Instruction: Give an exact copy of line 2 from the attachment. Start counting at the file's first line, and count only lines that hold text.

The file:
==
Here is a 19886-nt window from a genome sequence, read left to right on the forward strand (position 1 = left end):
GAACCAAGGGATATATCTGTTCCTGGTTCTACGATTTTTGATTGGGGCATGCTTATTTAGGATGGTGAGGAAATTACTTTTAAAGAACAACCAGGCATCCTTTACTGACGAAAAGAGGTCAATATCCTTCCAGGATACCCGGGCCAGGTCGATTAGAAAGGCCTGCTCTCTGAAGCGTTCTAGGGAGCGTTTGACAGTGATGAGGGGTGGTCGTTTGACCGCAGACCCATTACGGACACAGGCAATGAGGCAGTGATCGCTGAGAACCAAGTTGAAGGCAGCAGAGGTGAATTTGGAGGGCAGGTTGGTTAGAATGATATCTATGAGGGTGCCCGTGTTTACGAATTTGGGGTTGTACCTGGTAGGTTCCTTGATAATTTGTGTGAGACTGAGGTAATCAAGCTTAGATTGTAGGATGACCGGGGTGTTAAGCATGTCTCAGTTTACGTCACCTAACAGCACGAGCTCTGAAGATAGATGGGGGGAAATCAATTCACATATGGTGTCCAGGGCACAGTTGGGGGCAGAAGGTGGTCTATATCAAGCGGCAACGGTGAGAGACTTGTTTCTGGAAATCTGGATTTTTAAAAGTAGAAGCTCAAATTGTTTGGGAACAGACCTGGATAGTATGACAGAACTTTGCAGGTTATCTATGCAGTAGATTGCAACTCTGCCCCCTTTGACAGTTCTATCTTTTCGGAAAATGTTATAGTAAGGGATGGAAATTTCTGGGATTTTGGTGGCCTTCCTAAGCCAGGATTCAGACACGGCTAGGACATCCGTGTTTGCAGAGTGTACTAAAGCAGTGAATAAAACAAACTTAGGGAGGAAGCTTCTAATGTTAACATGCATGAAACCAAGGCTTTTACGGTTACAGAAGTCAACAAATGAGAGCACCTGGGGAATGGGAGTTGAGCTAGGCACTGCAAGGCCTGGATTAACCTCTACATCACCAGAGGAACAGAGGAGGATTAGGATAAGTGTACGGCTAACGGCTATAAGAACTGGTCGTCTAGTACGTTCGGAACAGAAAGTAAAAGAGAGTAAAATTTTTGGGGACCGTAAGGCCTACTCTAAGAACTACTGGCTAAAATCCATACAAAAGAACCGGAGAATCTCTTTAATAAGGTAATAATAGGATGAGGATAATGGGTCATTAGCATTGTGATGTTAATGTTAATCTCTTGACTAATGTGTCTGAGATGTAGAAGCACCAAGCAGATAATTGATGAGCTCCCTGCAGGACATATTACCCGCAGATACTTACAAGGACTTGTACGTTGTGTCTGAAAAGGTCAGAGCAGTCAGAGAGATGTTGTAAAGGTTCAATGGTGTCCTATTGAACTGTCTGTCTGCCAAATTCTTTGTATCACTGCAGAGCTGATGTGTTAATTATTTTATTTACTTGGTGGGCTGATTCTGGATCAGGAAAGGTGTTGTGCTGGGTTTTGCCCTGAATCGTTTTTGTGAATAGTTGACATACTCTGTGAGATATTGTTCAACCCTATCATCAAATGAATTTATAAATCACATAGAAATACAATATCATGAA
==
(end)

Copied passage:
GAACCAAGGGATATATCTGTTCCTGGTTCTACGATTTTTGATTGGGGCATGCTTATTTAGGATGGTGAGGAAATTACTTTTAAAGAACAACCAGGCATCCTTTACTGACGAAAAGAGGTCAATATCCTTCCAGGATACCCGGGCCAGGTCGATTAGAAAGGCCTGCTCTCTGAAGCGTTCTAGGGAGCGTTTGACAGTGATGAGGGGTGGTCGTTTGACCGCAGACCCATTACGGACACAGGCAATGAGGCAGTGATCGCTGAGAACCAAGTTGAAGGCAGCAGAGGTGAATTTGGAGGGCAGGTTGGTTAGAATGATATCTATGAGGGTGCCCGTGTTTACGAATTTGGGGTTGTACCTGGTAGGTTCCTTGATAATTTGTGTGAGACTGAGGTAATCAAGCTTAGATTGTAGGATGACCGGGGTGTTAAGCATGTCTCAGTTTACGTCACCTAACAGCACGAGCTCTGAAGATAGATGGGGGGAAATCAATTCACATATGGTGTCCAGGGCACAGTTGGGGGCAGAAGGTGGTCTATATCAAGCGGCAACGGTGAGAGACTTGTTTCTGGAAATCTGGATTTTTAAAAGTAGAAGCTCAAATTGTTTGGGAACAGACCTGGATAGTATGACAGAACTTTGCAGGTTATCTATGCAGTAGATTGCAACTCTGCCCCCTTTGACAGTTCTATCTTTTCGGAAAATGTTATAGTAAGGGATGGAAATTTCTGGGATTTTGGTGGCCTTCCTAAGCCAGGATTCAGACACGGCTAGGACATCCGTGTTTGCAGAGTGTACTAAAGCAGTGAATAAAACAAACTTAGGGAGGAAGCTTCTAATGTTAACATGCATGAAACCAAGGCTTTTACGGTTACAGAAGTCAACAAATGAGAGCACCTGGGGAATGGGAGTTGAGCTAGGCACTGCAAGGCCTGGATTAACCTCTACATCACCAGAGGAACAGAGGAGGATTAGGATAAGTGTACGGCTAACGGCTATAAGAACTGGTCGTCTAGTACGTTCGGAACAGAAAGTAAAAGAGAGTAAAATTTTTGGGGACCGTAAGGCCTACTCTAAGAACTACTGGCTAAAATCCATACAAAAGAACCGGAGAATCTCTTTAATAAGGTAATAATAGGATGAGGATAATGGGTCATTAGCATTGTGATGTTAATGTTAATCTCTTGACTAATGTGTCTGAGATGTAGAAGCACCAAGCAGATAATTGATGAGCTCCCTGCAGGACATATTACCCGCAGATACTTACAAGGACTTGTACGTTGTGTCTGAAAAGGTCAGAGCAGTCAGAGAGATGTTGTAAAGGTTCAATGGTGTCCTATTGAACTGTCTGTCTGCCAAATTCTTTGTATCACTGCAGAGCTGATGTGTTAATTATTTTATTTACTTGGTGGGCTGATTCTGGATCAGGAAAGGTGTTGTGCTGGGTTTTGCCCTGAATCGTTTTTGTGAATAGTTGACATACTCTGTGAGATATTGTTCAACCCTATCATCAAATGAATTTATAAATCACATAGAAATACAATATCATGAA